Architect Dale Hatch and Economic Development Consultant Ernie Bleinberger, both with Myers Anderson, backed up what Myers had said and added their input. They both stressed all of the benefits to saving the campus: the historic value; the rarity for a piece of property to include a lake which makes it more valuable; the value of the visibility of the campus to visitors traveling on the interstate; the direct entry off of Hwy. 150; and the economic boost to the community if a life science industry were to locate there.

Bleinberger said, “I have been working the last several years with the life science industry and I know that they are not site bound. The WSH campus itself leans towards a research and development industry. Student housing would be a demand for use of some of the out buildings. We have spoken to the Evanston Housing Authority who would be interested in some of the units. Having a private owner is your best option.”

O’Neill said local government doesn’t want to take on ownership of the WSH campus and the city’s desire is to provide options for the use of the campus. He suggested the legislative committee work with the University of Wyoming and the Wyoming Business Council on how to attract a life science research and development industry to the campus. O’Neill said his committee had applied for the Build Back Better Wyoming Energy Commission Grant for the campus renovation.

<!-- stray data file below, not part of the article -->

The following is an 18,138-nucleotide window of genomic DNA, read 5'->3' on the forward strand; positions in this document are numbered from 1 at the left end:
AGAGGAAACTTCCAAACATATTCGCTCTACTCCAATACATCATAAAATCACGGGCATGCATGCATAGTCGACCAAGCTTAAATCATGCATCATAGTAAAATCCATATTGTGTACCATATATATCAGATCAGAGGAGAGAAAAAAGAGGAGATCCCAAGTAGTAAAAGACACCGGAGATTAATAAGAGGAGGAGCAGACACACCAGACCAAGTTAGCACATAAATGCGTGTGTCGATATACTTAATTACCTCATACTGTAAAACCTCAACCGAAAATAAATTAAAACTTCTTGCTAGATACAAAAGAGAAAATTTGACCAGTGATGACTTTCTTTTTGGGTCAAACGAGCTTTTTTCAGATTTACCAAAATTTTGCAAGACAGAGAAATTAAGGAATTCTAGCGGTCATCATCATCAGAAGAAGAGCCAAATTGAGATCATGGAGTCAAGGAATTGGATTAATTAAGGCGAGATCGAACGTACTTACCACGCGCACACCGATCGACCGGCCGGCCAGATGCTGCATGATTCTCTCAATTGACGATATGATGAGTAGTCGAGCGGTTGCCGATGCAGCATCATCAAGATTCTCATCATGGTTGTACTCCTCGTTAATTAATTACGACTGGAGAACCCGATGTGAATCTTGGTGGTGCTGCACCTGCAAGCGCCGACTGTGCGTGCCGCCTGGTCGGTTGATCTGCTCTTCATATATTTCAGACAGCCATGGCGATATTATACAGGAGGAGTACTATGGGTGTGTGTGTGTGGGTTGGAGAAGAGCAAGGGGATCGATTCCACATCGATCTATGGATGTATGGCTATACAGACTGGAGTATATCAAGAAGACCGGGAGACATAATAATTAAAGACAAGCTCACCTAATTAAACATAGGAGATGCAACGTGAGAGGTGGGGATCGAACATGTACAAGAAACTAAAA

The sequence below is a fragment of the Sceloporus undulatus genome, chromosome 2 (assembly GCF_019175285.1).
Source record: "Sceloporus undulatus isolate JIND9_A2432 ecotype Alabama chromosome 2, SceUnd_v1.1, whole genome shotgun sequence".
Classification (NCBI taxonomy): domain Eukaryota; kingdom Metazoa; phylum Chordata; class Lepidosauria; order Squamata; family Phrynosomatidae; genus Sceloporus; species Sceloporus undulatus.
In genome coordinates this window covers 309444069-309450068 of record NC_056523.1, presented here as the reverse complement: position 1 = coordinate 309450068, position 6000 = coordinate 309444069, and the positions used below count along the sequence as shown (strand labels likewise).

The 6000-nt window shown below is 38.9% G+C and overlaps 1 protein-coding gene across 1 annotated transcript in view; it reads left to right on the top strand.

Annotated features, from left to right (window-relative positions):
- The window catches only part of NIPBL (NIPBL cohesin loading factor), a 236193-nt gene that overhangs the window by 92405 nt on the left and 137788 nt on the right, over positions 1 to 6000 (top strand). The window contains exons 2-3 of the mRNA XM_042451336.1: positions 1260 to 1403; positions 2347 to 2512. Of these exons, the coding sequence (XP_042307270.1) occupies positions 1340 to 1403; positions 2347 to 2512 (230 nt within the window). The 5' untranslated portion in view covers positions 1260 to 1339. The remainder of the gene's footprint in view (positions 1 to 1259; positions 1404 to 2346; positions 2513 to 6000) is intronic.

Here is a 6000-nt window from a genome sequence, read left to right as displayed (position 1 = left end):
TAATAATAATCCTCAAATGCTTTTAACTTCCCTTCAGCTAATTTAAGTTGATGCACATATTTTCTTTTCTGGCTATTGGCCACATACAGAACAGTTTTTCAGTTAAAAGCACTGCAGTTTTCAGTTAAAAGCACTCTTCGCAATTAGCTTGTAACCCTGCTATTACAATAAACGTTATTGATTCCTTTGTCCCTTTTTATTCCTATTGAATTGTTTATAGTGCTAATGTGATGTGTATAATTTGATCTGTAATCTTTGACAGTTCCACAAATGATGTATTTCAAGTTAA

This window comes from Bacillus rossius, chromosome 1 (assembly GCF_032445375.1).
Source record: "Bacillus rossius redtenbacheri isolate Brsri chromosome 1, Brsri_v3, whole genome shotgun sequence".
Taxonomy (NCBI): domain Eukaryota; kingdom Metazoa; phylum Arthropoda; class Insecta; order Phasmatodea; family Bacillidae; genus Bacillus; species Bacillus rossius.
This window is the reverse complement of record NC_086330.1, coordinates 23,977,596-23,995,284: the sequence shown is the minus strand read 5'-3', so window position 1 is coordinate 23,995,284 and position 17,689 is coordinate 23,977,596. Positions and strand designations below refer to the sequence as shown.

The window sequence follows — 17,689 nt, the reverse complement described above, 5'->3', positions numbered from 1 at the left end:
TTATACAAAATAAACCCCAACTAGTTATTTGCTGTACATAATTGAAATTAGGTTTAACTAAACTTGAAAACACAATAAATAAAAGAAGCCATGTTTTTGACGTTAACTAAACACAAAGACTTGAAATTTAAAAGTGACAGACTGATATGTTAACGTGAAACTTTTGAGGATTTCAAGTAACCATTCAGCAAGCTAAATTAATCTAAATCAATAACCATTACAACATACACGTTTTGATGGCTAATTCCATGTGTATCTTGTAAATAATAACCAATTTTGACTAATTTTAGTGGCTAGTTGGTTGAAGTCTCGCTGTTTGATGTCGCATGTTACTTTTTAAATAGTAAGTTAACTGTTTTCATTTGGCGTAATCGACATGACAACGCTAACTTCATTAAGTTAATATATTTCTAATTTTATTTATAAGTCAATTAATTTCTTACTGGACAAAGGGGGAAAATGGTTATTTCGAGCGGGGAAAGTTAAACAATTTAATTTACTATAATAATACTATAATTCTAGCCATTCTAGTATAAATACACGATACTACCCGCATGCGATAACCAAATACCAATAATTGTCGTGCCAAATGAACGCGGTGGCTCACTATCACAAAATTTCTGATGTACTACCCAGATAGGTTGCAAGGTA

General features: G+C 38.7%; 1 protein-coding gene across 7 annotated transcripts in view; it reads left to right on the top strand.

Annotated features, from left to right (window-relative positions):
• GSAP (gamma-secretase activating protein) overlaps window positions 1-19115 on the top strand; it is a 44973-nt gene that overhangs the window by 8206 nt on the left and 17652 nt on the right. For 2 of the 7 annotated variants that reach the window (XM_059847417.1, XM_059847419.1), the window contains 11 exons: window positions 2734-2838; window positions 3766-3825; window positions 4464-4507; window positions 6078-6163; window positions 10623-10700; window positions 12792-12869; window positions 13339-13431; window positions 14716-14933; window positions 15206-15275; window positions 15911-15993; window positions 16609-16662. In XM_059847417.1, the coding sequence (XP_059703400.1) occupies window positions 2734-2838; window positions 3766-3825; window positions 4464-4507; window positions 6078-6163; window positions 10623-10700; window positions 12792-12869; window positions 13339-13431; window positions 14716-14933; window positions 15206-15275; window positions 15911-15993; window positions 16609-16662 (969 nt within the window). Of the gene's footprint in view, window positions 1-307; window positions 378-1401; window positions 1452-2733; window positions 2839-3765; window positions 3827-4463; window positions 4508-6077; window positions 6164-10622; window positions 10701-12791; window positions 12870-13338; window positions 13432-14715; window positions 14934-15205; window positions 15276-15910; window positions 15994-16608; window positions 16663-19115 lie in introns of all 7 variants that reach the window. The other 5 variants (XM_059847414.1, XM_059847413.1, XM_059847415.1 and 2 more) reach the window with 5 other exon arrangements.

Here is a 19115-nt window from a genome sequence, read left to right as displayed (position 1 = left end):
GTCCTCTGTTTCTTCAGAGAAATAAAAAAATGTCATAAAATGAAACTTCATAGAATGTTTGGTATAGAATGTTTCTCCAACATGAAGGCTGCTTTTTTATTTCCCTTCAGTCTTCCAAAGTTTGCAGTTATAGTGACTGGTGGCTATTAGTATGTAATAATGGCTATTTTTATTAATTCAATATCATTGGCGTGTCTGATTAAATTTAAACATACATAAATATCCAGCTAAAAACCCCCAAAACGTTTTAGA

“We would like to work cooperatively with this committee and Myers Anderson to see this campus used in the best way,” O’Neill said.

Johansson asked O’Neill if what the state is planning to do at the end of the year would affect their plans and, if so, they need to meet to align their plans.

Myers responded by stating that stabilization of the buildings is critical; they need to be secured and need ventilation to protect against further mold damage and steps to mitigate the water damage. He suggested that a meeting be held with all parties involved as soon as possible.